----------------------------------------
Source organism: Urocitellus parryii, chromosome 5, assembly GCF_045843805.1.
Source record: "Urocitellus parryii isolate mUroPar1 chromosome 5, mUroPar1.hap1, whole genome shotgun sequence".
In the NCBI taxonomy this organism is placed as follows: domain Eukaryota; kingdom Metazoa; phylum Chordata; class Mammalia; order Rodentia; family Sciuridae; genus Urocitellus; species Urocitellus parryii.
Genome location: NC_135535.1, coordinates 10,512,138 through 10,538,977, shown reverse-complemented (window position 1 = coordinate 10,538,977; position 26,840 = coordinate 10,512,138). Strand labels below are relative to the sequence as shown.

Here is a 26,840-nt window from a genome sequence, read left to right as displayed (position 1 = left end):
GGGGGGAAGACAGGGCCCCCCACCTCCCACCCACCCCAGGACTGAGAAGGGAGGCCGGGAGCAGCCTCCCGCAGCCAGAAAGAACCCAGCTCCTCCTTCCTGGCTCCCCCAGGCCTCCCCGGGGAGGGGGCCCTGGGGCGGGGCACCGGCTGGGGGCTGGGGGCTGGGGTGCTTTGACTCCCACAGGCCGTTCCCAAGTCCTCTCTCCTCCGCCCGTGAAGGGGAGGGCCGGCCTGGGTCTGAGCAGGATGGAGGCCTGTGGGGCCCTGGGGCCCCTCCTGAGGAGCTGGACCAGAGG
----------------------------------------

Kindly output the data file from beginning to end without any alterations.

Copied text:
Source organism: Urocitellus parryii, chromosome 5, assembly GCF_045843805.1.
Source record: "Urocitellus parryii isolate mUroPar1 chromosome 5, mUroPar1.hap1, whole genome shotgun sequence".
In the NCBI taxonomy this organism is placed as follows: domain Eukaryota; kingdom Metazoa; phylum Chordata; class Mammalia; order Rodentia; family Sciuridae; genus Urocitellus; species Urocitellus parryii.
Genome location: NC_135535.1, coordinates 10,512,138 through 10,538,977, shown reverse-complemented (window position 1 = coordinate 10,538,977; position 26,840 = coordinate 10,512,138). Strand labels below are relative to the sequence as shown.

Here is a 26,840-nt window from a genome sequence, read left to right as displayed (position 1 = left end):
GGGGGGAAGACAGGGCCCCCCACCTCCCACCCACCCCAGGACTGAGAAGGGAGGCCGGGAGCAGCCTCCCGCAGCCAGAAAGAACCCAGCTCCTCCTTCCTGGCTCCCCCAGGCCTCCCCGGGGAGGGGGCCCTGGGGCGGGGCACCGGCTGGGGGCTGGGGGCTGGGGTGCTTTGACTCCCACAGGCCGTTCCCAAGTCCTCTCTCCTCCGCCCGTGAAGGGGAGGGCCGGCCTGGGTCTGAGCAGGATGGAGGCCTGTGGGGCCCTGGGGCCCCTCCTGAGGAGCTGGACCAGAGG